Salient. An Organ of Student Opinion at Victoria College, Wellington, N.Z. Vol. 12, No. 10. September 20th, 1949
Digest Gives Indigestion
Digest Gives Indigestion
The following is a direct quote from the June, 1049, issue of "The Reader's Digest":
"Excerpt from The New Leader
"The following is a direct quote from the December 16 issue of 'I'ravda', official Soviet newspaper:
"The prosecutor's Office of the Sarator Region has investigated the output of cigarettes of unsatisfactory qualify by the Saratov Tobacco Factory of the Ministry for Gustatory Industries of the U.S.S.R. The cigarettes were placed OH sale containing various admixtures, insufficiently stuffed with tobacco, and with torn wrappers.
"The director of the factory, D. K. Ovehinsky, has been sentenced to seven years of prison, chief engineer P. V. Kireyev and production manager V. I. Podxhivalin to fire years of prison each.
"The First Sewing Plant in Erivan has systematically delivered to its customers men's clothes of poor quality. Chief engineer A. T. Avakyan and production manager A. G. Manukyan have been sentenced to fire years of prison each.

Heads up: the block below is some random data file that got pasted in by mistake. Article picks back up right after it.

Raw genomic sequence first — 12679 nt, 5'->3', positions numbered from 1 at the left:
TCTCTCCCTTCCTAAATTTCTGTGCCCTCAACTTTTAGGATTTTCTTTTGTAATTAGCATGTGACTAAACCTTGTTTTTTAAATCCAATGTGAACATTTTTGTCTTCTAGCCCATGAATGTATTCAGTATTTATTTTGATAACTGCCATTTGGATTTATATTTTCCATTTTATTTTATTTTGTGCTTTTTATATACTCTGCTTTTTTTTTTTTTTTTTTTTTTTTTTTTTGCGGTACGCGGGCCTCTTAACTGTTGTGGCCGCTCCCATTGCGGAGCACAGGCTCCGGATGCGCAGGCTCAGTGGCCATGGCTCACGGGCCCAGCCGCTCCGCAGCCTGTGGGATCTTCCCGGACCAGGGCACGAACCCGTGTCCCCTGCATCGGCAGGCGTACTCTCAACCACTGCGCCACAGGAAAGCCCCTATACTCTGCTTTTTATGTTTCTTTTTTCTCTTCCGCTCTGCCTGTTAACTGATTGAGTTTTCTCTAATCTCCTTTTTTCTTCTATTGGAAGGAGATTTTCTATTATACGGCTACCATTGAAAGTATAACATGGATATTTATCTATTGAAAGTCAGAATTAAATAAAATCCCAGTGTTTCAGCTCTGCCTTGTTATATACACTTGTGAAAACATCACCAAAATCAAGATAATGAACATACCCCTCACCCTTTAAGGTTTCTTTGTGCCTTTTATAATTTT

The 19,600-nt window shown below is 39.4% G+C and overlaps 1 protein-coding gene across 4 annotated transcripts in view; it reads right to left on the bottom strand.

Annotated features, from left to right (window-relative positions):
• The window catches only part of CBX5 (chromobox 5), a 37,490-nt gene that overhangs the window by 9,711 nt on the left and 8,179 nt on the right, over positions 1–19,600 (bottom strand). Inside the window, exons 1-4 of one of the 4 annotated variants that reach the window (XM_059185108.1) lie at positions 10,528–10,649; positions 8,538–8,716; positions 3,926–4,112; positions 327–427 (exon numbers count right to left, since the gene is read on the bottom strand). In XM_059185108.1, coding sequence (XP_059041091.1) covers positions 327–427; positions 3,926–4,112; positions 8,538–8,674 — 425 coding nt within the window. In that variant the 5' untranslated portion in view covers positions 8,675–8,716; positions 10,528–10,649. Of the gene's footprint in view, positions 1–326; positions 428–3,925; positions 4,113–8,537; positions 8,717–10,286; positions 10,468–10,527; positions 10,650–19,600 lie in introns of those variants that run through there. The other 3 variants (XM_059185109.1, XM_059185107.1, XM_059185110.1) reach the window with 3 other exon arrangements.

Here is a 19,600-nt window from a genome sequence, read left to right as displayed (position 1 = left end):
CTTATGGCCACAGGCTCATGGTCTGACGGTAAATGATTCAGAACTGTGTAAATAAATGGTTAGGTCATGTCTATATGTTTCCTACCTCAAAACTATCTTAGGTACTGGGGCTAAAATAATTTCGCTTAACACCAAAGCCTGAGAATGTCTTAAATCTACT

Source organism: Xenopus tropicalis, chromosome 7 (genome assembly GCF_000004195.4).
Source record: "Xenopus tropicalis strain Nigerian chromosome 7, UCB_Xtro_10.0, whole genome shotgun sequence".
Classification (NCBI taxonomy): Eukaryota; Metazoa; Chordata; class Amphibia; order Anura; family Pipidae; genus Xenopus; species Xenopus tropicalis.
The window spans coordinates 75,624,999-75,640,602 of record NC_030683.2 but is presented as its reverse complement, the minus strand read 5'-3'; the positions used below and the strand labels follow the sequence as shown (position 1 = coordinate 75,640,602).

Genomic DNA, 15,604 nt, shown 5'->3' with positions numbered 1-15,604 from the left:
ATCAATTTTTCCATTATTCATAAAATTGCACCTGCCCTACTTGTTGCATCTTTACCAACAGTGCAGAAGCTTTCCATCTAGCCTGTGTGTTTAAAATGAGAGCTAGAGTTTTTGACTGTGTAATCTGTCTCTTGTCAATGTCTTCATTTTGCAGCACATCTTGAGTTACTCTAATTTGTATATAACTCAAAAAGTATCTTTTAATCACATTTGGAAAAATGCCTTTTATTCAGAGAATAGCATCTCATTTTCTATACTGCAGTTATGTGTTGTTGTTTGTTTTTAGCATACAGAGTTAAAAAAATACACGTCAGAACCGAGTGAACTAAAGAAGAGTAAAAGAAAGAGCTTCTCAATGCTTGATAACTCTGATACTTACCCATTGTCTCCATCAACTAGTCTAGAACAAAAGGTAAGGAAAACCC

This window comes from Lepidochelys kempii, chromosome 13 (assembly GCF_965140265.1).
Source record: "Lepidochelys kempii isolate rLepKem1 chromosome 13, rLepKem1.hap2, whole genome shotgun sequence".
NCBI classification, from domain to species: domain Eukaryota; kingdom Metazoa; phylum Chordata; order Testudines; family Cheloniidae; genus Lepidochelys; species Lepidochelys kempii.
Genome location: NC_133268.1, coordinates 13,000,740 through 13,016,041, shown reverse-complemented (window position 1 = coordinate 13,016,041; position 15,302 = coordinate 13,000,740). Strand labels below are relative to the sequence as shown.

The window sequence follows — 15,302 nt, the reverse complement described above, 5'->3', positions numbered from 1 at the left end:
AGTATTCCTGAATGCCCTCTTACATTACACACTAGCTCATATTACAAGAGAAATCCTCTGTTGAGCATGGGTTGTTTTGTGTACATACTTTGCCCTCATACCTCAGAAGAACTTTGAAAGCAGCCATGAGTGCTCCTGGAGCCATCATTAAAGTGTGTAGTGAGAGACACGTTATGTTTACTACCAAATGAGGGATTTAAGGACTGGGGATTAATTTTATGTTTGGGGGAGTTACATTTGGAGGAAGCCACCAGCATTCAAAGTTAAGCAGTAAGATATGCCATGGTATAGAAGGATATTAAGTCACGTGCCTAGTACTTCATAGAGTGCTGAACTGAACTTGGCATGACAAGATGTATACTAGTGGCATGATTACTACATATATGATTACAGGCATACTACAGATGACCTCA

"The Dnepropetrovsk plant 'Stamp Record' has produced 72,740 barn locks of insufficient quality. The guilty persons, technical supervisor G. K. Adart-wan and production manager A. V. Rostov, have been sentenced to five and seven years of prison respectively."
This sweet little bit of the contemporary Red Baiting Campaign falls far below the usual puerility of current propaganda.
At first I was under the impression that the Reader's Digest had changed its political opinions but no—it had not.
Now why do I consider this propaganda puerile? For the simple reason that I consider such steps as were taken in the cases cited above are extremely necessary if the standard of living is to be raised. There are numerous cases, even here in New Zealand, of inferior quality goods which are due to the mismanagement of factories. How much better it would be if incompetent managers were shown that the people will not put up with them.
It can, of course, be maintained that the supply and quality of raw materials are responsible for the poor quality goods we see today and that normally the competitive spirit will result in excellent goods—quality always becoming better. But this competitive spirit arises out of a desire to make more money than one's neighbour and, if possible, to put that neighbour out of business. It is obvious that goods produced under this system of management will be no better than is necessary to accomplish the above aims which are certainly not conducive to the public well being.
In Russia we are told that fear will keep quality and production up to standard. But why then the constant reports of individual workers, working shifts, and factories as a whole, exceeding their quota. Surely it can only be a desire to do one's best for one's country and also, to a lesser degree, the very human desire to excell, which in this case has been turned to the public good.